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Al Gore Advocates Environmentally, Economically Safe Energy PoliciesAired September 29, 2000 - 11:41 a.m. ET
THIS IS A RUSH TRANSCRIPT. THIS COPY MAY NOT BE IN ITS FINAL FORM AND MAY BE UPDATED.
KAGAN: We're at Chevy Chase, Maryland; here is Vice President Al Gore talking about energy and the economy.
(JOINED IN PROGRESS)
VICE PRESIDENT AL GORE: ... Mike Miller, friends, there are all kinds of distinguished guests here.
I came here today to talk about a subject that is very near and dear to my heart. Terry Learman, thank you for being here.
Yesterday I talked about the responsible choices we have to make on the economy, about the need to choose the hard right over the easy wrong, so we can build a strong and growing economy for the long haul.
Today, I want to focus on the right and responsible way to make sure America has a clean, secure and affordable energy future, while protecting the environment for generations to come. They are not at odds with one another.
For me, this issue has always been fundamental. I believe that pollution should never be the price of prosperity. I believe that we don't have to degrade our environment in order to secure our energy future. And that is one of the most important differences in this election.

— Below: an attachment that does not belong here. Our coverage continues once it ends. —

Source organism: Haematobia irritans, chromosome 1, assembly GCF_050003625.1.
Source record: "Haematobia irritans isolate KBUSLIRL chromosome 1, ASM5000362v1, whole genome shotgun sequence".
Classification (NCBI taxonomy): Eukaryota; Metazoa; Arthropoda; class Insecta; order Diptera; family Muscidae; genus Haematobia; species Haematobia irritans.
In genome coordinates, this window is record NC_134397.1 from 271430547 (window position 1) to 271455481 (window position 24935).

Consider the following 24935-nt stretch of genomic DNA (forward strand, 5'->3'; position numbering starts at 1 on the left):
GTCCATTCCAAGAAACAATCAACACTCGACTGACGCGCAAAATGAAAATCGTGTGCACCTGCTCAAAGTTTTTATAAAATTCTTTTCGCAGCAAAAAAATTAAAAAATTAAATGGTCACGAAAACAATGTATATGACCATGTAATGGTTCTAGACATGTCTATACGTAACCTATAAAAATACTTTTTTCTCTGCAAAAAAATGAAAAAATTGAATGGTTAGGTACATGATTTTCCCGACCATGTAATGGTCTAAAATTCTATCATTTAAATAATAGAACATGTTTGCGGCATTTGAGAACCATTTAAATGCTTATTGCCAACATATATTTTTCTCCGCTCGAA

The other side now proposes to misuse high oil prices as an excuse to let oil companies invade precious natural treasures like the Arctic National Wildlife Refuge. If you entrust me with the presidency, I will not let that happen.
I will fight for consumers, who deserve a reliable, affordable supply of energy and I will fight for all Americans, who deserve to have our environment protected against those who would set the oil companies loose in the most beautiful, fragile parts of our nation.
Our opponents would have us choose between a clean environment and energy security. That is a false and outdated choice; we can achieve both if we make responsible decisions. Today, we have the greatest chance in our lifetimes to create the America of our ideals. To make sure the prosperity enriches not just the few, but all our families. We have a chance to create and sell to the world the new technologies that will give us a healthier, stronger, more prosperous planet -- like new technologies, like cleaner cars and trucks that can go 80 miles per gallon. That's the future we can have.
But we'll never get there if we are weighed down by old-fashioned energy policies and held back by those who want to put short-term profits over the long-term interests of our economy and our families.
Last week, crude oil prices reached a 10-year high. If you drove an automobile here today, then you know what that means for the price of gasoline. If you are one of the families now starting to stock up on home heating oil for the winter, then you are facing a double squeeze. And the significance a sudden, sharp, increase in oil prices goes beyond even this, to the strength of our entire economy.